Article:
It's the visuals that are the real compelling part of the movie.  Murnau brings  a taste of German Expressionist movies to the picture but balances it nicely with a light comic touch as well.  If you any ideas that the movies of the silent era were simple things with limited artistic and technological qualities, Murnau will surprise you here.  Obviously there are no fancy CGI effects or advanced hi-tech editing techniques.  It's interesting to remember that most of the montage shots and layered effects were actually done "inside" the camera with multiple exposures.  "Sunrise" would win the only Oscar ever given for "Unique and Artistic Production" (Gaynor would also win for Leading Actress" for this and two other films.  At the time the award was for the totality of the year's work by an actor rather than a single film.  The rule would be changed just a couple years later.  Gaynor would also be the youngest winner of the award until the mid 1970s.

Some interesting trivia about the movie - Murnau stood 6'11''.  In his short career, he died at age 42, Murnau only made 21 films. Only 12 of them still survive, including "Nosferatu" which was nearly destroyed when he lost the legal battle over the main character with the estate of Bram Stoker.  This was the first movie to use Fox's sound on film technique known as "Movietone", making one of the first movies with its own dedicated soundtrack.  Unfortunately, it came out in the months just after "The Jazz Singer" and audiences now demanded the ability to hear the actors speak. In its time the movie was considered a bit of a failure, only later to be judged a masterpiece. "Sunrise" is not entirely without spoken dialogue.  There are some spoken words in the sound effects when O'Brien and Gaynor are kissing in the middle of the street while in the city.  As much as the movie looks like it was shot on location, the entire film was done on the studio lot and sound stages.

Set aside any preconceptions you may have about silent films and allow the story to be told the way it  was told in 1927.  You'll be rewarded for the effort.

Rating - **** Recommended

Wednesday, April 1, 2015

Book Review - Jefferson Davis - The Man And His Hour

Jefferson Davis - The Man And His Hour by William C. Davis (1991) - A detailed biography of the man who was "the face" of the Confederate States of America.  The author follows Davis from birth to his final breath and examines the events that shaped the man who became the center of the Civil War for the South.

Having moved to Richmond, VA in 2014 I am surrounded with an enormous portion of American History.  From the early English settlement at Jamestown, Williamsburg, the Revolutionary War, War of 1812 to the Civil War, all are within just a few hours drive for me now.  But Richmond holds a special place in our history, as the capital of those states who either seceded or rebelled depending on your historical point of view.  There are some great historical sites in the city that brought a new, deeper understanding of this great conflict.  When I saw a copy of this biography at a recent rummage sale I grabbed it.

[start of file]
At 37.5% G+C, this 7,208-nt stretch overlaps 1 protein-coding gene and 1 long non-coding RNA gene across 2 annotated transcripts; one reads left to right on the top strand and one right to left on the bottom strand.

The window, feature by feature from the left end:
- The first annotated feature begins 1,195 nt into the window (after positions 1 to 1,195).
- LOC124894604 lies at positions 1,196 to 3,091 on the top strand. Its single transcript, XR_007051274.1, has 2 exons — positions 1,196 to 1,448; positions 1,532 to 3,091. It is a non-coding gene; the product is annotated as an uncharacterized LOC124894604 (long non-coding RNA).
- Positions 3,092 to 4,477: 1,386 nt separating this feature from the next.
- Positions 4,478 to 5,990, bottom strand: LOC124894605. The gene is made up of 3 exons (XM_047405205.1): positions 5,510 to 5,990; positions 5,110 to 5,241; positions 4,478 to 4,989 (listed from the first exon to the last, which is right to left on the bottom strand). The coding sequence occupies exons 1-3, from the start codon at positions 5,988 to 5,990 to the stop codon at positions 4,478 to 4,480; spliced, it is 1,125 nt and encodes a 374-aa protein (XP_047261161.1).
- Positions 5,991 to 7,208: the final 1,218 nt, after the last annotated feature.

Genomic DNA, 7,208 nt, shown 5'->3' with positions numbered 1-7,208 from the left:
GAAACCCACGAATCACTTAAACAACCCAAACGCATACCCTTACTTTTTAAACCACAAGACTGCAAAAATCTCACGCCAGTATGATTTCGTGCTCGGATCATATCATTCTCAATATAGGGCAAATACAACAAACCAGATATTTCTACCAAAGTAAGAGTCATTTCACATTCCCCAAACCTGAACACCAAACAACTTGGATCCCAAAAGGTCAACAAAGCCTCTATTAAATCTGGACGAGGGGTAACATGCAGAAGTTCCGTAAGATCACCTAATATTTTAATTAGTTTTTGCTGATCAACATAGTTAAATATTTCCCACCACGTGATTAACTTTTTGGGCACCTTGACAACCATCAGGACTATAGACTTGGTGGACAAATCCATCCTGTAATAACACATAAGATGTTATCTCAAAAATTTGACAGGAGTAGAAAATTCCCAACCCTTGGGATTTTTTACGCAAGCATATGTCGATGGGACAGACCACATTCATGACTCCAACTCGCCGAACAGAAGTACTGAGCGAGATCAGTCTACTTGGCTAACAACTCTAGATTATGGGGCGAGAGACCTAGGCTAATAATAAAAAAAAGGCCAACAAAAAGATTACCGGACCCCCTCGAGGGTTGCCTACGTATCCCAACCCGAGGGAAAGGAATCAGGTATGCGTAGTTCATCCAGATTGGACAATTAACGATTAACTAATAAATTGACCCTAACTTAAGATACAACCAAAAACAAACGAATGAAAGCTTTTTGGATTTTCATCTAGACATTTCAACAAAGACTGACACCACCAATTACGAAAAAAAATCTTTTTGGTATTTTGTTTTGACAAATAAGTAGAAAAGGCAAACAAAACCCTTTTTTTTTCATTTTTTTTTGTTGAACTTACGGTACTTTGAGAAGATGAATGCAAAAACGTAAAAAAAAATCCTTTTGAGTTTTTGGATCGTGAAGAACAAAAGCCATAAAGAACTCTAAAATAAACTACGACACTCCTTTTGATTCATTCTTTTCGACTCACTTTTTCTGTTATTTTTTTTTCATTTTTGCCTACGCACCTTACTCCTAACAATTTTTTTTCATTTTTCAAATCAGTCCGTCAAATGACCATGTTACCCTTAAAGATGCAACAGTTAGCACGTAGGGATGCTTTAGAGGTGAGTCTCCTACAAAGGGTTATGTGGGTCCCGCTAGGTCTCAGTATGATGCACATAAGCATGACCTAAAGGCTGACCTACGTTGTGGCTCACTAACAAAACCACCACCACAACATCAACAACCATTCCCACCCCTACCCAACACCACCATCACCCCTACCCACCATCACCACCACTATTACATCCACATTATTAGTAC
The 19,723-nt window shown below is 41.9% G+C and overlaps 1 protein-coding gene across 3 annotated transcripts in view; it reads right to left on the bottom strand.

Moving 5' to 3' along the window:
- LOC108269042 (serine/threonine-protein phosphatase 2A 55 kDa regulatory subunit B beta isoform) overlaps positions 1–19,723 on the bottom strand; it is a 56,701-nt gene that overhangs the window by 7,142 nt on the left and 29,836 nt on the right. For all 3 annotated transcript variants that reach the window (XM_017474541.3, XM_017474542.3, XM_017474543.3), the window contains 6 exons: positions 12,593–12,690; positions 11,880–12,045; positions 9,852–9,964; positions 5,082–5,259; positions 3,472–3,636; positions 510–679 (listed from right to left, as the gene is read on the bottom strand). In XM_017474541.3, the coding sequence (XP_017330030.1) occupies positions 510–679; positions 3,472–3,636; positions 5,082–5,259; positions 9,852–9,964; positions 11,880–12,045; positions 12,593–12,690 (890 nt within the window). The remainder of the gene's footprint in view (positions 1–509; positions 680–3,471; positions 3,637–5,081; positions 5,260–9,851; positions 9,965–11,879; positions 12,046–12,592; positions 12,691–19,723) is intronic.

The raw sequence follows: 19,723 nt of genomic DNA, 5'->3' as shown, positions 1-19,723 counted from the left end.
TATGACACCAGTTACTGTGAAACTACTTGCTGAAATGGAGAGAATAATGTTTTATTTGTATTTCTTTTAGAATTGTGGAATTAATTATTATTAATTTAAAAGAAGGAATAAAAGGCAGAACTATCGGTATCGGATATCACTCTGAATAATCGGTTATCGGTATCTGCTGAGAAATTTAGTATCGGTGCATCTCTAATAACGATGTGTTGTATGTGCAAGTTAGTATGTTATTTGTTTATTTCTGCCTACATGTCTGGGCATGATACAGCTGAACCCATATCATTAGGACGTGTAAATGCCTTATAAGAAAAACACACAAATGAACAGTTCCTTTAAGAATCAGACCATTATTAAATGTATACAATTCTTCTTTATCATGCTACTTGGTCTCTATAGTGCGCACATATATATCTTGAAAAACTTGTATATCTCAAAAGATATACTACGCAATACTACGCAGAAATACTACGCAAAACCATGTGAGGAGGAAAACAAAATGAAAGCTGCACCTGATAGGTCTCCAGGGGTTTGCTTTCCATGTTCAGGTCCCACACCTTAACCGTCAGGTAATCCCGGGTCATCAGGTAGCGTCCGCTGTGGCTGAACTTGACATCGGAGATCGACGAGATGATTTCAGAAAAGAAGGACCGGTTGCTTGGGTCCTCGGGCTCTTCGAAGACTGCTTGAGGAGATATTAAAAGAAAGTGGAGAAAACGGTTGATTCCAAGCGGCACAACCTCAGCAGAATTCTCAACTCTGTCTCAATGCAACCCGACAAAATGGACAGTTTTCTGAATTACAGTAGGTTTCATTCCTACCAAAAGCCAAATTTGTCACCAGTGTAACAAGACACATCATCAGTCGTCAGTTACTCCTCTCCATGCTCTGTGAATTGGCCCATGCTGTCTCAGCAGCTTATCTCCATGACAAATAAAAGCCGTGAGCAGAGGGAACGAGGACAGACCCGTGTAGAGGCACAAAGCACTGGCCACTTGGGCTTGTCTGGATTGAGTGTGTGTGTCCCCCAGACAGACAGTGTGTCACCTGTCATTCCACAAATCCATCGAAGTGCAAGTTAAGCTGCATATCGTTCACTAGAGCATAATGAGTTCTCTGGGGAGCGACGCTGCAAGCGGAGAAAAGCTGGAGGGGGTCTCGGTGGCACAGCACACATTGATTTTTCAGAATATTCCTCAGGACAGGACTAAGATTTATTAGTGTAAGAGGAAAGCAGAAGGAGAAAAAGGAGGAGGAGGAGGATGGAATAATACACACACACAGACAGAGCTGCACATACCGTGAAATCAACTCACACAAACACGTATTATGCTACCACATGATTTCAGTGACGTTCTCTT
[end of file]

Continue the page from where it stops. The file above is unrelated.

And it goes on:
Growing up in the north there is very little attention paid to Jefferson Davis.  There is the inevitable photograph of him, thin and dour looking, a man easy to cast in the role of the villain.  A more mature understanding of history teaches you that the truth is more complex.

Complex is a great word to describe Jefferson Finis Davis.  His middle name showed his parents hope that he would be their final child.  His father was an emotionally distant father who would establish Davis's relationship with most people for the rest of his life.  A hero in the Mexican War. Plantation owner.  United States Senator.  Secretary of War under President Franklin Pierce.  Only President of the Confederate States of America.  The story of Jefferson Davis is a fascinating one and William C. Davis does a remarkable job of detailing that life.

In the end it is clear that President Davis would play a pivotal role in the eventual loss by the South in the Civil War.  Only the most devout partisan believes that the Confederacy had any chance to win its independence.  Their greatest chance was the one that many believed most devoutly in, King Cotton.  When the great European powers (England and France) did not respond to that appeal the outcome of the war was sealed.  It was no longer a matter of what the outcome would be but of when that outcome would arrive.  In retrospect it becomes clear that the greatest obstacle to southern independence was the dedication to the concept of the individual state over the nation.  The South was simply not able to create a cohesive "national" concept at the moment when it was most desperately needed.  Jefferson Davis was not the man for that moment.

Davis was burdened with some of the same challenges as his opponent, a man he despised, Abraham Lincoln.  Both were harassed by Congressional critics.  Both had to deal with incompetent generals in the Army.  Both had contentious and turbulent Cabinets.  The difference was that Lincoln was more gifted in interpersonal relations, working to find compromises that allowed the Union to move forward.  He was also willing to replace generals when they failed to perform.  Davis failed at both these tasks.

Emotionally reserved, he was seen as aloof and never showed any talent for "winning friends and influencing people".  Once Davis made up his mind on an issue that was it.  He had a certitude that bordered on a siege mentality.  To disagree with him was to fall almost instantly out of favor.  Once out of favor, again, his mind could not be changed.  That certitude, when combined with his enormous loyalty to his friends, created huge problems when naming commanders of the Army.  Friends like Leonidas Polk were retained in commands long after proving their incompetence to lead.  Davis the author notes that while Davis the President had a great ability to judge his opponents he was virtually tone deaf when it came time to do likewise with those close to him.  Jefferson Davis's attention to detail resulted all too often with "paralysis by analysis".